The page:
Drafting Tip #2: Municipalities should ensure the bylaw does not conflict with the SCNA and that its residents are capable of complying with both sets of rules.

Charter issues

Even if a Fortification Bylaw is properly within the jurisdiction of municipalities, the bylaw could also be challenged on the basis it breaches an individual’s Charter rights. For instance, a person ordered to remove fortifications may argue the municipality’s actions have violated their right to life, liberty, or security of the person or violates their freedom of expression.

Drafting Tip #3: When passing a Fortification Bylaw, the municipality should ensure the intended objective of the bylaw (for example, allowing emergency services access to the building) is sufficiently important to warrant overriding a constitutionally protected right (for example, the right to security of person).

Further, the municipality must also ensure the restrictions imposed by the Fortification Bylaw are rationally connected to that objective. For instance, prohibiting bars on windows or concrete seals on doors is likely rationally connected to the objective of allowing access to the property and its occupants in the event of an emergency. Prohibiting security measures that can quickly and easily be removed, on the other hand, likely does not have the same rational connection.

Finally, the municipality must ensure the restrictions impair the rights in question as minimally as possible, and there is proportionality between the effect of the bylaw and the objective. For example, it would likely not be proportional if the bylaw broadly banned any security additions to properties. This would likely capture reasonable security measures, such as fences or alarms, and would be unjustifiably disproportionate to the bylaw’s objective.

Surveillance issues

With respect to specific provisions restricting surveillance cameras and floodlighting, potential issues arise in balancing the desire for private surveillance with public privacy concerns. These issues have been considered in Ontario in Oshawa (City) v Lee, 2015 ONCJ 544. Here, the landowner, Mr. Lee, had installed 11 security cameras on his property to deter vandalism, trespass, and harassment. However, the surveillance extended beyond the perimeter of Mr. Lee’s property; he could monitor the public street and his neighbours’ yards.

Mr. Lee was charged under the City’s Fortification Bylaw, which prohibited excessive fortification, such as surveillance equipment that provided views beyond the perimeter of the subject land. Mr. Lee challenged the bylaw’s validity, but the Court upheld it because the bylaw “strikes a reasonable balance between public and private interests by affording its residents the right to monitor for theft or other criminal activity on their own respective properties, while serving the public interest of privacy and peaceful enjoyment by residents on [nearby properties] …”.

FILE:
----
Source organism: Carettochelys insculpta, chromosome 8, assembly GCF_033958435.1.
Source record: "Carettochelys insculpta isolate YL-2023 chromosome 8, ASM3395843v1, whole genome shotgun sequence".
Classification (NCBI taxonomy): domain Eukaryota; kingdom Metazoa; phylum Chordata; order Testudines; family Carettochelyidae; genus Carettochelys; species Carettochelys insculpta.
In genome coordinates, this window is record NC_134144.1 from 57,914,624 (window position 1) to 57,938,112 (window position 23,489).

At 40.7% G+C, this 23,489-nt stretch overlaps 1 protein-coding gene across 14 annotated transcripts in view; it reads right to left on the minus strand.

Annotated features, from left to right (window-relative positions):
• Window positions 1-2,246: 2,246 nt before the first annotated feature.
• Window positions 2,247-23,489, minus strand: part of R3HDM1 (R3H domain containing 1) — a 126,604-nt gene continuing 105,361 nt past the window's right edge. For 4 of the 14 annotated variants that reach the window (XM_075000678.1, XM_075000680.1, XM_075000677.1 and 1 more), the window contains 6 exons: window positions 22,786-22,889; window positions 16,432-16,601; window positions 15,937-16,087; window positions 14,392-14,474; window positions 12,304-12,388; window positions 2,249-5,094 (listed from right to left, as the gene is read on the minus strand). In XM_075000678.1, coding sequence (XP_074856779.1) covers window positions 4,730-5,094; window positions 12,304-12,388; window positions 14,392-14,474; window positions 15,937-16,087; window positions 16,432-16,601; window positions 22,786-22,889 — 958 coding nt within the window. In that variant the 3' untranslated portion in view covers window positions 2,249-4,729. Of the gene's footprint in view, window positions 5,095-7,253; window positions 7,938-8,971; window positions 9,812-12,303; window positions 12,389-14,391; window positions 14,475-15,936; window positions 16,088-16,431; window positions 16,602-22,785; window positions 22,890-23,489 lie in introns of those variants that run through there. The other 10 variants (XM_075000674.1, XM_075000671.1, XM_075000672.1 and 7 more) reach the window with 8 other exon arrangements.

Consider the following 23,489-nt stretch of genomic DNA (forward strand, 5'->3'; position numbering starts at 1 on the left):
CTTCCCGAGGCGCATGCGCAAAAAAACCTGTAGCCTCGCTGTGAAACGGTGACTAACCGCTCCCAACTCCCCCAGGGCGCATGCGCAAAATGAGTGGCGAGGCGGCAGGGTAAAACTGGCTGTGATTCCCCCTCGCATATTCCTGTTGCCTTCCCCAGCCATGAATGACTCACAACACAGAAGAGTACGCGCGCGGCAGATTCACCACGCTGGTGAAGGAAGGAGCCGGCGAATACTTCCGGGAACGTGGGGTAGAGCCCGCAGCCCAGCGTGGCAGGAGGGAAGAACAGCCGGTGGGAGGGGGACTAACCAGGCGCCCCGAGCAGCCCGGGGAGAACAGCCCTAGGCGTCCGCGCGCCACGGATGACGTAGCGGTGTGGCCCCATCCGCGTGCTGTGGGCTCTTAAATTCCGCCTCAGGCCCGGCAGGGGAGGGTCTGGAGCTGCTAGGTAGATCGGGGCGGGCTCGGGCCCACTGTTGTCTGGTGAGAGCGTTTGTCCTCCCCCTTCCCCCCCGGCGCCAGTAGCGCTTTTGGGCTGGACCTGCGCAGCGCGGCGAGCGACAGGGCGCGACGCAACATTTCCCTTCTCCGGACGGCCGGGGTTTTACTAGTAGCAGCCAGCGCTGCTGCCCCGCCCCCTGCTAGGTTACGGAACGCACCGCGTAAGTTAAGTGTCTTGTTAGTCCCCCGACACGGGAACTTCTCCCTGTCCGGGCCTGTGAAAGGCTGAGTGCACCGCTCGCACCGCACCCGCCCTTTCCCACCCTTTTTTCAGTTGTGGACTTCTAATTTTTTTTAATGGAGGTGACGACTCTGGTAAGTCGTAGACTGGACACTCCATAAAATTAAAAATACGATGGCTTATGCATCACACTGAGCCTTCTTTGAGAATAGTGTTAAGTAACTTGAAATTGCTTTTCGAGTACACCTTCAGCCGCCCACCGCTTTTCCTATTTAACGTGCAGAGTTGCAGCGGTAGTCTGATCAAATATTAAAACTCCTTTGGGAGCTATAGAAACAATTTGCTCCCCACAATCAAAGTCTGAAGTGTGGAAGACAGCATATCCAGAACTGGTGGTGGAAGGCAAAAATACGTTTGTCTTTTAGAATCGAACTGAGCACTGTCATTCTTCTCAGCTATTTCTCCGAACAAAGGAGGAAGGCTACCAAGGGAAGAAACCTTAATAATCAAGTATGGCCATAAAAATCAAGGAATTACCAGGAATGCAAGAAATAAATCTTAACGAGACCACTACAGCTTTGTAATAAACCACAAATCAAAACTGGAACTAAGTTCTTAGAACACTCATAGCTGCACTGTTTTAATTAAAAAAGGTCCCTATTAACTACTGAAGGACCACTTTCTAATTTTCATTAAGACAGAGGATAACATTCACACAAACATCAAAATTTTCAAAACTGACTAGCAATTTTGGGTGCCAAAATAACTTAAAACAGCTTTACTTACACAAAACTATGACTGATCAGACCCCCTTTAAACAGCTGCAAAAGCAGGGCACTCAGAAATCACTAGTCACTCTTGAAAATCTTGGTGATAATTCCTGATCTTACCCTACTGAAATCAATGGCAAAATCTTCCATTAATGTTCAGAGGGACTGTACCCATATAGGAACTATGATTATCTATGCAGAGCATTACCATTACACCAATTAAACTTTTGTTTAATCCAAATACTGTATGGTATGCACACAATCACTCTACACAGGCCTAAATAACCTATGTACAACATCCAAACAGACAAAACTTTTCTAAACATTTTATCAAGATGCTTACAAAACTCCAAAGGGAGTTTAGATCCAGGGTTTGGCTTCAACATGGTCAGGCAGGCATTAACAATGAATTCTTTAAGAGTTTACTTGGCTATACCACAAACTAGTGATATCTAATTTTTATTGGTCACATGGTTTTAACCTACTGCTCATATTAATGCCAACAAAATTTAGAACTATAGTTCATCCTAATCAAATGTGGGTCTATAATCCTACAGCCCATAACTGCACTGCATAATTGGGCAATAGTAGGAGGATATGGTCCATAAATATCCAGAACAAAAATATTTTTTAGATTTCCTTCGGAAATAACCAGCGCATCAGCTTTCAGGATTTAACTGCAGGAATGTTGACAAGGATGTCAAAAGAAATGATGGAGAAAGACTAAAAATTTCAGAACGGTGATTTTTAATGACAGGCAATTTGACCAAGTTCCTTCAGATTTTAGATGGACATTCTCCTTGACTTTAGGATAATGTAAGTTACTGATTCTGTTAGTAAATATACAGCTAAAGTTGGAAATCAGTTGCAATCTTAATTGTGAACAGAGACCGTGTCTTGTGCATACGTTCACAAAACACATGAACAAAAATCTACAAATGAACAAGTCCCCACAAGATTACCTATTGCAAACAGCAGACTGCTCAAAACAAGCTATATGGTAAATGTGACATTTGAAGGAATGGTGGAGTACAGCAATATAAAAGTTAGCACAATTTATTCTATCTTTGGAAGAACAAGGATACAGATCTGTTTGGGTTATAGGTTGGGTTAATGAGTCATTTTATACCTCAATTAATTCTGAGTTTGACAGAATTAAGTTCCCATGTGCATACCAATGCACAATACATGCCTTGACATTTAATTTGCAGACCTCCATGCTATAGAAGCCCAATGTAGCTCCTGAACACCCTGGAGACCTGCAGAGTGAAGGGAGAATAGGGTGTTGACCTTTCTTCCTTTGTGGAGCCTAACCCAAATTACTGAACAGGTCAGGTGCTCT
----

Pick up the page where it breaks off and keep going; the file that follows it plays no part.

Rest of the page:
Drafting Tip #4: Fortification Bylaws should attempt to strike a reasonable balance when it comes to surveillance. The bylaw should permit landowners to secure their own private property, but reasonably restrict surveillance of public areas or neighbouring properties to protect the privacy of others.


Municipalities should be aware they possess the authority to pass bylaws addressing fortified buildings and surveillance in their community. However, municipalities must take care to focus narrowly on banning excessive fortification measures relating to legitimate municipal purposes in order to avoid infringing on other jurisdictions and to avoid disproportionately restricting individual freedoms. If you would like assistance in drafting an effective, enforceable Fortification Bylaw, please contact our Municipal Team for guidance.

Stay informed with By-Law Newsletter, an annual newsletter bringing you updates and legal insights on topics that Alberta municipalities are facing today. Watch for new articles over the coming months or sign up for our mailing list to receive them directly to your inbox.

This post is meant to provide information only and is not intended to provide legal advice. Although every effort has been made to provide current and accurate information, changes to the law may cause the information in this post to be outdated.